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Smith Rock

Situated in Oregon, USA, Smith Rock is a climbers paradise. Known as the birth-place of sport climbing, Smith Rock is one of the most renounced climbing sports in America.

Smith Rock


Smith Rock’s climbing chronicle begins earnestly in the 1960s. Prior, the 1950s had seen sporadic ascents by the Staender duo, but it was the first ascent of Monkey Face in 1959 by Dave Bohn, Jim Fraser, and Vivian Staender that truly positioned Smith Rock in the limelight, especially after its feature in the Mazama publication.

Bohn, Fraser and Staeder making the first ascent of Monkey Face
Bohn, Fraser and Staeder making the first ascent of Monkey Face

Despite its newfound fame, the 1960s saw a sparse climbing populace at Smith Rock. With most climbers magnetized to Yosemite and Joshua Tree, and aid climbing in vogue, Smith Rock’s attraction was somewhat diminished. However, in 1961, Jim Ramsey pioneered free climbing in the region with his ascent of The Awl. This shift continued, and by the 1970s, free climbing had cemented its place. Significant ascents included Del Young’s free climb of Smith’s first 5.11, Minotaur, and Wayne Arrington’s notable contribution with Tombstone Wall.

The end of the 70s saw a remarkable event: Jeff Thomas and Chris Jones’ successful free climb of Monkey Face, a feat repeated soon after by Jones and Bill Ramsey.

Smith Rock’s geographic isolation proved serendipitous during the American introduction of sport climbing in the 1980s. While other areas grappled with traditionalist resistance, Smith Rock embraced this new era wholeheartedly. Allan Watts emerged as a fervent advocate, pioneering new climbing methodologies at the crag. His redpoint of Darkest At Noon, Smith’s first 5.13, set off an explosion of high-grade climbs.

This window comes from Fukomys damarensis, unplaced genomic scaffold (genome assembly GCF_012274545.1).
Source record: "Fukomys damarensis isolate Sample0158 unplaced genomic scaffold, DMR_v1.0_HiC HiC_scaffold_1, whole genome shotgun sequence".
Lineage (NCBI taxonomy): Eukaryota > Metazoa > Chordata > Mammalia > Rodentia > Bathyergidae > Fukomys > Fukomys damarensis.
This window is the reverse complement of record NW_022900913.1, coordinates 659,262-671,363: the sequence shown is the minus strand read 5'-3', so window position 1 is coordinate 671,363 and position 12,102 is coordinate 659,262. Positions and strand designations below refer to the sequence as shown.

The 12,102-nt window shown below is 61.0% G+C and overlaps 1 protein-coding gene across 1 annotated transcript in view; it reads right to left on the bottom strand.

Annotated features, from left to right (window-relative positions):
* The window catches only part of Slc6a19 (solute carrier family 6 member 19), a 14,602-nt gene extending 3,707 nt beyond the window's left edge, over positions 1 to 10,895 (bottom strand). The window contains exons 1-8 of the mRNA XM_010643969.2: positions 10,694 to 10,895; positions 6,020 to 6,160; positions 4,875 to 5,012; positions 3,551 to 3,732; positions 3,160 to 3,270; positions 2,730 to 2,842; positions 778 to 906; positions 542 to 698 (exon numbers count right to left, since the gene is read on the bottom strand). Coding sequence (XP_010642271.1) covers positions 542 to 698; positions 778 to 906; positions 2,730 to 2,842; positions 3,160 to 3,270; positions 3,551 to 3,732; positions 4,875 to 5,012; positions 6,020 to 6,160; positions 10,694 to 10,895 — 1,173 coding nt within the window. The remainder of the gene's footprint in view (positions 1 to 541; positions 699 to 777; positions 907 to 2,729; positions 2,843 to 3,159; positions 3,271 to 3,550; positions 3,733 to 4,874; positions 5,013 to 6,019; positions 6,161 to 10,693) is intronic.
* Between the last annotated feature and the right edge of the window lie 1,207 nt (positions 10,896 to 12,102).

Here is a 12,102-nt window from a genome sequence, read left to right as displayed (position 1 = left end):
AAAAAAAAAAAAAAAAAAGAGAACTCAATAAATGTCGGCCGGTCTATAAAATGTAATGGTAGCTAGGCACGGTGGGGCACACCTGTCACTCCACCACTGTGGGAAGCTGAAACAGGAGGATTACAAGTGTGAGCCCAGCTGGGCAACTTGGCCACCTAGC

Bob Horan on 4th or 5th ascent of To Bolt or Not To Be
Bob Horan on 4th or 5th ascent of To Bolt or Not To Be, 1987

The 1980s saw Smith Rock transform into a mecca for elite climbers. Among them, Jean-Baptiste Tribout left an indelible mark by redpointing To Bolt Or Not To Be, the first 5.14 in the U.S., in 1986. This feat catalyzed a new wave of challenging routes and solidified Smith Rock’s reputation as one of America’s premier sport climbing destinations. The progression and innovation at Smith Rock weren’t just climbs; they were history in the making.

How To Get To Smith Rock

The town of Terrebonne built around Highway 97 is the access point for Smith Rock State Park. Luckily, Terrebonne sits in the crosshairs of numerous state highways. If approaching from the south, pick up Highway 97 from Weed, CA. Coming from the north, turn off Interstate 84 at Biggs Junction. From the east, routes 20 or 26 are essentially equidistant from Ontario, ID. From the west, you’ll turn onto Highway 20 from Albany.


Terrebonne is a small town with few businesses, but the essentials are all covered. Right on the main drag you’ll find Oliver Lemon’s, the town grocery, a chevron, and even a modest gear store/taproom called Redpoint Climber’s Supply. Pump House Bar and Grill is the local watering hole. 

Just down the road, Redmond has everything you could ever need, including hotels. A few miles south of Redmond is the city of Bend, one of Oregon’s loveliest little cities, replete with gear stores, breweries, restaurants, cafes, you name it.


There are a few camping spots in and around Smith Rock. 

The Bivy Campground

Situated amidst the breathtaking landscapes of Smith Rock, the Bivy Campground offers adventurers a comfortable base from which to explore.

Fees: A stay at the Bivy Campground costs $8 per person per night. This fee covers not only your camping but also your day use within the park. Campers should be ready to pay upon arrival through the self-pay station.